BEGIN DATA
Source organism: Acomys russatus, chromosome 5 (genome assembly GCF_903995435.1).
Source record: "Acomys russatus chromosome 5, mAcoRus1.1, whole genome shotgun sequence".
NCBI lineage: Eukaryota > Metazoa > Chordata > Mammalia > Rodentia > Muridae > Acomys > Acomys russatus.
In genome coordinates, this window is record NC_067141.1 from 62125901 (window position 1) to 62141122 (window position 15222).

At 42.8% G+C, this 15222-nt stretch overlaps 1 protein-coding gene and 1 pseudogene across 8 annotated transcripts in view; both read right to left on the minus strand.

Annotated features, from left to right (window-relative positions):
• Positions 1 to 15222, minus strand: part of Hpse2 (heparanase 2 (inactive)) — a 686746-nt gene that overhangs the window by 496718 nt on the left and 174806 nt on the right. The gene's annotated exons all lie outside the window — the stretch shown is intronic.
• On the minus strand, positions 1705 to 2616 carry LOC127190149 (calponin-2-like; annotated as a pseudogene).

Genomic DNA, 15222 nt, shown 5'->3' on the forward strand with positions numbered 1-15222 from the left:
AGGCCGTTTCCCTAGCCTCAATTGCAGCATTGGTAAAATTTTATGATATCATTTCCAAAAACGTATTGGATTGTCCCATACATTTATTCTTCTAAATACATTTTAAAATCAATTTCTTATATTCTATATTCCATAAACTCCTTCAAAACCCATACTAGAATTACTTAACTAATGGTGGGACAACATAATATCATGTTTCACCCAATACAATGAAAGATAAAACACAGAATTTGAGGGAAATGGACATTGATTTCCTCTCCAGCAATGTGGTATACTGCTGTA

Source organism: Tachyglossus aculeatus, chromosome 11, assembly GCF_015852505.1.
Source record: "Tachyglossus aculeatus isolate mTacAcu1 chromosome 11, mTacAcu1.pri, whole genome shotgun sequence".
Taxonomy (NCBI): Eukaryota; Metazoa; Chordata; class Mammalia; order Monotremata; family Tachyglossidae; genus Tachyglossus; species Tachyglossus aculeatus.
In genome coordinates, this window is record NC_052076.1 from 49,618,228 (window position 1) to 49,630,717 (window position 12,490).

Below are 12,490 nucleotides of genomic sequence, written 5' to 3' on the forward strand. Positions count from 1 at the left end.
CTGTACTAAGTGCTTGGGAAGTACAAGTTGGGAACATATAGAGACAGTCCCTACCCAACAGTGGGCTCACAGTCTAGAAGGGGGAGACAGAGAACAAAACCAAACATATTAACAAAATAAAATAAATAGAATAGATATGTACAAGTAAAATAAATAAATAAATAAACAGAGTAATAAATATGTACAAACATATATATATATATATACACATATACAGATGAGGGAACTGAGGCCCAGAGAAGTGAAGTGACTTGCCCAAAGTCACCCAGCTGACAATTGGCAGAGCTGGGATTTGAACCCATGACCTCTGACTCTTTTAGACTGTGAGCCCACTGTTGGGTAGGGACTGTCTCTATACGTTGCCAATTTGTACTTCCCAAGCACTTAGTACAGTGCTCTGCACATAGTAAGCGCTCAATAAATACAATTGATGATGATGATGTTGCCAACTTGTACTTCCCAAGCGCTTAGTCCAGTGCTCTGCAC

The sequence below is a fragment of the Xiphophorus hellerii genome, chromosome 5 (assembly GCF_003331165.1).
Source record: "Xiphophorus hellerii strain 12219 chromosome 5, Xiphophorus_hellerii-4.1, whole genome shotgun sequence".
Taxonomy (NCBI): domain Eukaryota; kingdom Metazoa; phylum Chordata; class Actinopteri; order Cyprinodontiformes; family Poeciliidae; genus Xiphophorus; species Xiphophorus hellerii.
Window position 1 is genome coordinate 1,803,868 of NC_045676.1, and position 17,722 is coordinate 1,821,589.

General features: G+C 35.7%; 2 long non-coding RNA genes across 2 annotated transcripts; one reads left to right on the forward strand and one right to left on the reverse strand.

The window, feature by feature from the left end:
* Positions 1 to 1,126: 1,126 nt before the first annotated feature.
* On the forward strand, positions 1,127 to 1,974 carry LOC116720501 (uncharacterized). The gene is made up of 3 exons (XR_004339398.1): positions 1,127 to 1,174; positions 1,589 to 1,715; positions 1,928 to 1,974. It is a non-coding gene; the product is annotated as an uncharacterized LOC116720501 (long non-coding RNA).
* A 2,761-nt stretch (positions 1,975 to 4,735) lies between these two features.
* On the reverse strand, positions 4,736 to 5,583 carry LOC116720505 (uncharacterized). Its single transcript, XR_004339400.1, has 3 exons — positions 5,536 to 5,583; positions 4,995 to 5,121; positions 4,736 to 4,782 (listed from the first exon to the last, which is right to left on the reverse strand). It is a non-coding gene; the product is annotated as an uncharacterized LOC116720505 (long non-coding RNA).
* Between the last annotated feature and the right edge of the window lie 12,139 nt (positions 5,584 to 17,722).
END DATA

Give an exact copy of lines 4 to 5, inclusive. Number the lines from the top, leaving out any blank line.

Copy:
In genome coordinates, this window is record NC_067141.1 from 62125901 (window position 1) to 62141122 (window position 15222).

At 42.8% G+C, this 15222-nt stretch overlaps 1 protein-coding gene and 1 pseudogene across 8 annotated transcripts in view; both read right to left on the minus strand.